In that sense, Covid 19 is the canary in the coal mine, warning humanity against trying to harness the destructive power of pathogens whose lethal nature is simply the consequence of their evolution. It is only when we mess with their natural design to fashion weapons that horrors visit the world.

Having let the germ war genie out of the bottle, none of the big powers can now disown responsibility. The least they can do is sit together and revise BWC, or write a new disarmament treaty with a global mechanism for verifying and ensuring strict compliance, including sanctions against violators.

Exemplifying the current chaos, the US Justice Department, last month, acknowledged Covid-19’s potential for being weaponised and warned of action against anyone attempting it. There is even a private $20 trillion lawsuit in the US against China for allegedly releasing Covid-19 as part of a bioweapons project. Undoubtedly, a strong BWC is the need of the hour.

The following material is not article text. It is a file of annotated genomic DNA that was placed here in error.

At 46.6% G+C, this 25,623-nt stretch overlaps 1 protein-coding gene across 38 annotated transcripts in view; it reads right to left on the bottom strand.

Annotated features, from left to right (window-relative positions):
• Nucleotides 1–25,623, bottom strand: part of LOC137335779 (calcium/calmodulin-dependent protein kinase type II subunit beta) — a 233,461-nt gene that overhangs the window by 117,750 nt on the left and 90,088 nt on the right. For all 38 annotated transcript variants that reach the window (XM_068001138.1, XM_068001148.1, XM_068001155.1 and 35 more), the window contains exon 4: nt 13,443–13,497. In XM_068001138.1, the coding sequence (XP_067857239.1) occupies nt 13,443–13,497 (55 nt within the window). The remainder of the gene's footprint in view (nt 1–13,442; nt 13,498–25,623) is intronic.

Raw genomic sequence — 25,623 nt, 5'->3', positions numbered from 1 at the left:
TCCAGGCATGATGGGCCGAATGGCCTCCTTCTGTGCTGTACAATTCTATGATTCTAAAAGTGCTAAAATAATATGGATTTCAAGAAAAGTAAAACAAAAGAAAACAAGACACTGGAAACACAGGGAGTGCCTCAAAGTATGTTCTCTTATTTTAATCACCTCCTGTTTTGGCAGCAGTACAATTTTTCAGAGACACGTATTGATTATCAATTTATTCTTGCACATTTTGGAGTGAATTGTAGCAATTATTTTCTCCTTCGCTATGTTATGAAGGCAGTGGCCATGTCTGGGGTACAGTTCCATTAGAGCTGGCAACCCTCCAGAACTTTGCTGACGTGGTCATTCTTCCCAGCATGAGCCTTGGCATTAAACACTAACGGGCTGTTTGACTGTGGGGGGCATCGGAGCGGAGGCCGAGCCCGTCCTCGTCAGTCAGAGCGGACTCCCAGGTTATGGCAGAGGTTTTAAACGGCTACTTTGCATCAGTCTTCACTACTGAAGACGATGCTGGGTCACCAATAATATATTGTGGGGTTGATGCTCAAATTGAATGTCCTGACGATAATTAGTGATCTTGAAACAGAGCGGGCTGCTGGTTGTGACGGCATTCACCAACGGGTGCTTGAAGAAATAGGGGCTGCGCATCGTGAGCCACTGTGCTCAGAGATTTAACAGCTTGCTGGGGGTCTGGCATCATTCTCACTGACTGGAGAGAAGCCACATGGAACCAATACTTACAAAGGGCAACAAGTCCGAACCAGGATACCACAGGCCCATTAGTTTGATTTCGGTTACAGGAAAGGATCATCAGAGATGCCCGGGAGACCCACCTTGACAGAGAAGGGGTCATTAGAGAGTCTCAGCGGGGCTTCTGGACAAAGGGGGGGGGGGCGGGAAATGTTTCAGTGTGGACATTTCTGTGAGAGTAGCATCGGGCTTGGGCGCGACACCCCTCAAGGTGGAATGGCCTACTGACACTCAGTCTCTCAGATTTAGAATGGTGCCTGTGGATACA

With a BWC review scheduled for next year, India has excellent credentials for steering the discussions on framing a new convention. Having never pursued an active bioweapons programme, India’s biodefence effort, which began in the early-1970s, is transparent and supported by its remarkable biotech infrastructure.

The time has come for a new world order that eschews bioweapons, where countries develop protective equipment, vaccines and pharmaceuticals — all within the legal landscape of a robust global treaty that effectively addresses biosecurity concerns.

DISCLAIMER : Views expressed above are the author's own.
(Disclaimer: The opinions expressed in this column are that of the writer. The facts and opinions expressed here do not reflect the views of www.economictimes.com.)
(Catch all the Business News, Breaking News Events and Latest News Updates on The Economic Times.)